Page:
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Thursday, 5 June 2008

Avoiding a Zambian food crisis...

Fr Peter Henriot (JCTR) belongs to a rare breed of notable Zambian columnists who are very balanced, insightful and always offering something worth reading. In his latest piece Is there a Zambian food crisis?, he offers some policy suggestions on how Zambia can avoid a deepening food crisis :

So whether or not Zambia has a serious and extended food crisis will ultimately depend on some wise national policies. Discussion of these policies might not make such dramatic or entertaining headlines as the shouting matches between politicians but would definitely contribute more to the well-being of the citizens of this very rich country that has very impoverished people.

What might some of those policies be? More space than this short column is required for a full answer, but some obvious suggestions include greater emphasis in the national budget on agriculture (not, as in the 2008 budget, a significant cut in expenditure), removal of food from strictly market considerations (a central human right should not be subject to market manipulations), perhaps some careful luring of foreign investors into the agricultural sector (and not simply into the mining sector), rural development that includes better infrastructure (e.g., roads, markets, health and education facilities), and some caution on the rush to bio-fuels at the possible expense of food production (prudent use of land).
Most of the suggestions are fairly sensible. However, I am intrigued by the call for "removal of food from strictly market considerations". Peter seems to equate the goal of equal access for every Zambia to affordable food, with a system of delivery that is not specifically subject to "market manipulations". If Peter is correct, then Zambia should currently have no problems with maize prices, because right now we have a maize market that is indeed free from the workings of the market. Its not just the monopsony power of the Food Reserve Agency, but also the way government imposes outright export bans in certain areas, coupled with the permit system for controlling exports and imports of staple crops. I would also ask Peter to carefully reflect on the fact that as the food prices have risen, many SADC nations have responded with more government intervention primarily prioritising their own food security needs over foreign exchange through international trade. This is exacerbating the problem. It is more governments' interventions across the SADC region that are worsening the regional food crisis not less government intervention. I remain ever more convinced that the path to Zambia's food security must start here , here , here and here.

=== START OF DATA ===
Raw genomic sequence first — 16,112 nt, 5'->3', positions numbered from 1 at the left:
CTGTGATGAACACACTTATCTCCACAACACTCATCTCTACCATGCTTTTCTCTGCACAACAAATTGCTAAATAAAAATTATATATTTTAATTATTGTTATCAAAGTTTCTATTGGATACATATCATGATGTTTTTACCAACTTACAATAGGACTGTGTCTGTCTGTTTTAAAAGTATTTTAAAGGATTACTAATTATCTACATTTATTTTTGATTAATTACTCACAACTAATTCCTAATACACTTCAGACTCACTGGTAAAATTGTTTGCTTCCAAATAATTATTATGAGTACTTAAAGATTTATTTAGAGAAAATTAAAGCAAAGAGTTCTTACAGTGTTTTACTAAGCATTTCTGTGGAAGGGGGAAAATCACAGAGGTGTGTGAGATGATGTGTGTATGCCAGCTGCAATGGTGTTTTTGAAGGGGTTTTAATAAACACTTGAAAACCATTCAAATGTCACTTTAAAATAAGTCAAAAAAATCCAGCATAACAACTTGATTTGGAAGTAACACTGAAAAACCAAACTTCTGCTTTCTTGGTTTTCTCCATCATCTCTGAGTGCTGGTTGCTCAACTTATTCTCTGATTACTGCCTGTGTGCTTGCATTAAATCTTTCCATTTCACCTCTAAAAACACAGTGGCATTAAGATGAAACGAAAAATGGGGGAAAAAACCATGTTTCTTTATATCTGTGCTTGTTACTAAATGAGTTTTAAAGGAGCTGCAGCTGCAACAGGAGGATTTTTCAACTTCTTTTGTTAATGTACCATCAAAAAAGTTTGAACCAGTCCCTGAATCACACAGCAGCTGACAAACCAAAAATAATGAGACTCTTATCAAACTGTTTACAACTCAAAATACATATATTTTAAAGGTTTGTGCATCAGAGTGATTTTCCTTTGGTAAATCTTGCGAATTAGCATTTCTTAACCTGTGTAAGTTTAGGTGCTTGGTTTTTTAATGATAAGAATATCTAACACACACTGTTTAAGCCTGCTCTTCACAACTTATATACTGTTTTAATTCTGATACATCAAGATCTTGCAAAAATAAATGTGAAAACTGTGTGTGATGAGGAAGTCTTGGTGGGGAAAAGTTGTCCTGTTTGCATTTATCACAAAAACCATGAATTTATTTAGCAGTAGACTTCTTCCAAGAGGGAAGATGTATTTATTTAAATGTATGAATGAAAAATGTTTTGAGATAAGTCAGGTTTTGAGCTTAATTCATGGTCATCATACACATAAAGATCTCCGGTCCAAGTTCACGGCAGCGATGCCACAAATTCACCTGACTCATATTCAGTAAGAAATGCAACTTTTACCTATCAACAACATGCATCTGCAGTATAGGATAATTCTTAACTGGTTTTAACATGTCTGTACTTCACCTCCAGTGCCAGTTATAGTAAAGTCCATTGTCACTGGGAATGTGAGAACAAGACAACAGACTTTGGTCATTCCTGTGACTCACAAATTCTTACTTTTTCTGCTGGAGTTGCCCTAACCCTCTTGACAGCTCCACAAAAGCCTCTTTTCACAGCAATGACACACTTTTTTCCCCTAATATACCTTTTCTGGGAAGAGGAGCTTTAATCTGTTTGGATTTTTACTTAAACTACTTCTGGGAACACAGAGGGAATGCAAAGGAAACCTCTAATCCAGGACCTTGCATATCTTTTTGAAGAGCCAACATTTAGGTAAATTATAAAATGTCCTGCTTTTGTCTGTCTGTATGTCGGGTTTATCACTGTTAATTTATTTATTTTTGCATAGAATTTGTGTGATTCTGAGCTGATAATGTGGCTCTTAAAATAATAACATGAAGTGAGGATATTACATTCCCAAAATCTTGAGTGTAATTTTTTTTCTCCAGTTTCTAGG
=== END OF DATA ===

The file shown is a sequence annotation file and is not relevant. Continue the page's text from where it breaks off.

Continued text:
[By the way, I happen to think Peter's article does not fully demonstrate that Zambia is yet in food crisis, over and above the usual problems - yes prices are rising, but is that all the evidence for a crisis?]

1 comment:

  1. Peter seems to equate the goal of equal access for every Zambia to affordable food, with a system of delivery that is not specifically subject to "market manipulations".

    Well, this is the second column of his that I read and it is the second time he does exactly what you describe. The first one was posted on Rodrik's blog and was about a WB meeting Rodrik participated in and the argument seems to have been about growth vs social growth. Father Henriot was arguing that to generate social benefit the growth had to be to be socially-oriented or something.

    Should I conclude it's a common mistake of his ?

    It is more governments' interventions across the SADC region that are worsening the regional food crisis not less government intervention.

    That's worldwide too. Rice markets have been greatly affected by export bans enacted in China, India and Indonesia. And export tax hikes in Ukraine and Argentina have had the same effect on wheat (and I think soy).

    The weird thing is that Free-marketers are actually arguing that such interventions caused the crisis rather than worsened it. But that's typical of ideological cranks.

    ReplyDelete

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